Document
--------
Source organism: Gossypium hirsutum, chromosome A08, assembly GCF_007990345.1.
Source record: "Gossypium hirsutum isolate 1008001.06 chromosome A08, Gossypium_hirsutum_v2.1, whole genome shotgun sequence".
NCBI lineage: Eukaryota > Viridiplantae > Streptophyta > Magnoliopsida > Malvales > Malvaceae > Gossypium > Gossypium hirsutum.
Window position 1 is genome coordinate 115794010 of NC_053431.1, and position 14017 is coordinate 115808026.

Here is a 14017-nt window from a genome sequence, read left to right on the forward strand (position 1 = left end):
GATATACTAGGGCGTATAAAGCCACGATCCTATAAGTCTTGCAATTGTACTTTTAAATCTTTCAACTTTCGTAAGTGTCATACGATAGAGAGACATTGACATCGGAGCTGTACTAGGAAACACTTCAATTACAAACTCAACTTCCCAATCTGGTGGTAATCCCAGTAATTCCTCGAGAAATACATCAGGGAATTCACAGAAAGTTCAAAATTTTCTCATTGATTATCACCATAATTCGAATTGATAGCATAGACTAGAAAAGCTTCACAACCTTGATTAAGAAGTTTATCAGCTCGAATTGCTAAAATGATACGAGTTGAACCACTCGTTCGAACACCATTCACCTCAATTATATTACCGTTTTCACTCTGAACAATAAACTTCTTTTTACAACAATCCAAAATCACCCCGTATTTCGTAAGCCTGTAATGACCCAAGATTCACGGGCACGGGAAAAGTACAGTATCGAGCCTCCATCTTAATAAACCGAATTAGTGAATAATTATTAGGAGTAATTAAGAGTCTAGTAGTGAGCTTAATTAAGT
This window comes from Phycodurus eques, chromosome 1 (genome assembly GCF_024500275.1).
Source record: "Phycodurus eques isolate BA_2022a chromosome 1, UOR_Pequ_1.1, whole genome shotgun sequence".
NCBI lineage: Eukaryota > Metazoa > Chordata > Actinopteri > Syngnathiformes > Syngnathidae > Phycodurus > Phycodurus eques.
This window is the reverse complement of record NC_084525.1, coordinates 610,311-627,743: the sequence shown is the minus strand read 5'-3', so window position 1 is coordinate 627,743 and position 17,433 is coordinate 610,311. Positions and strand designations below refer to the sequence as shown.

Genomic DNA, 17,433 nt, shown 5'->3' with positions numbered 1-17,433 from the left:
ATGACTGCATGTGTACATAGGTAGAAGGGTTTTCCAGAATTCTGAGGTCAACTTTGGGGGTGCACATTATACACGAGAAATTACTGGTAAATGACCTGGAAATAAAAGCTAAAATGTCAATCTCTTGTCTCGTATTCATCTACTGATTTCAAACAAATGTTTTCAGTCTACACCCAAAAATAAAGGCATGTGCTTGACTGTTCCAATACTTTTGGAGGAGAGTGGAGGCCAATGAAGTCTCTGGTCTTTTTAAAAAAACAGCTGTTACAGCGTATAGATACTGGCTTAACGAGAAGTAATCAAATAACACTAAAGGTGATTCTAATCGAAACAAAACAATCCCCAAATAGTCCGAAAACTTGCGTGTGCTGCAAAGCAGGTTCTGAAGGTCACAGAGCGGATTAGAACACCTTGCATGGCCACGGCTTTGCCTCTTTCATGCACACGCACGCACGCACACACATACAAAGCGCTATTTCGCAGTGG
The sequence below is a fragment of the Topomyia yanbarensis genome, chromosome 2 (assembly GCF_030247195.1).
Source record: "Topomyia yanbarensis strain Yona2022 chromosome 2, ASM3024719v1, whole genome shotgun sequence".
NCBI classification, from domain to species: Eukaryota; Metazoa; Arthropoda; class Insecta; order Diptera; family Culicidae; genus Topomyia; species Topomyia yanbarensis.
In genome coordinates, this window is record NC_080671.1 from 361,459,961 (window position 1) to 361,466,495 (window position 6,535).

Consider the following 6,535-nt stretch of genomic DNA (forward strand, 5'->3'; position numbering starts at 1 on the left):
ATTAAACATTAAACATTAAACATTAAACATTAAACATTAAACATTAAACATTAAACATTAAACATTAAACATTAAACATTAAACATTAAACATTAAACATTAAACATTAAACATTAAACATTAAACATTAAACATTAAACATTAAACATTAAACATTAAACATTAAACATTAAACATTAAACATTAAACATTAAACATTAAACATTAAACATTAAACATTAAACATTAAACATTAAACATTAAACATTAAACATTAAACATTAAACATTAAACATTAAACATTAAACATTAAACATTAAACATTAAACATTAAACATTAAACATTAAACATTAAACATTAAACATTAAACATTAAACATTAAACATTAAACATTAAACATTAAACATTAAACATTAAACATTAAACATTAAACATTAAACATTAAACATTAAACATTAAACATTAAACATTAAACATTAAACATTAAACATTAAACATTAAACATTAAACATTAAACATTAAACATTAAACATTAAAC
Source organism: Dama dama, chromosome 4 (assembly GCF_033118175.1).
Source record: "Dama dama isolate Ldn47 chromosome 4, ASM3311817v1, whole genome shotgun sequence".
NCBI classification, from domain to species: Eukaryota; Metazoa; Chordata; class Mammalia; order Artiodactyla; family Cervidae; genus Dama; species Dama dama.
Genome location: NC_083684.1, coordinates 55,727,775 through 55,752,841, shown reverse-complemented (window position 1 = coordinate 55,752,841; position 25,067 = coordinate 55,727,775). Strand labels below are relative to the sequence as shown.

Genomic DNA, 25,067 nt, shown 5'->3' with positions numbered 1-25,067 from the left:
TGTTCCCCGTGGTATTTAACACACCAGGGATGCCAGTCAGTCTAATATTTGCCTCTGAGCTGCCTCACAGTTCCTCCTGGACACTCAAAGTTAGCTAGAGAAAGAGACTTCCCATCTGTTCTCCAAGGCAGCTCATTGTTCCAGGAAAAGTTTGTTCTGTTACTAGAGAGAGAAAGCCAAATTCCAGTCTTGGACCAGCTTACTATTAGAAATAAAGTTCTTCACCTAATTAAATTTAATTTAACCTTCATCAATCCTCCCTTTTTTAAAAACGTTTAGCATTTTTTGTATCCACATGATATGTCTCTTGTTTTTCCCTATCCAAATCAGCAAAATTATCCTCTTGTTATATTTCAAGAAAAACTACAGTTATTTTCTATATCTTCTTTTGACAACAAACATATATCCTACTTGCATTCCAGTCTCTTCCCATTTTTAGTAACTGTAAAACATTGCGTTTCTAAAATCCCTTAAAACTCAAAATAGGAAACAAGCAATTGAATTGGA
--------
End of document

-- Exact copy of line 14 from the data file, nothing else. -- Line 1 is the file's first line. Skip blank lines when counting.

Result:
Source record: "Topomyia yanbarensis strain Yona2022 chromosome 2, ASM3024719v1, whole genome shotgun sequence".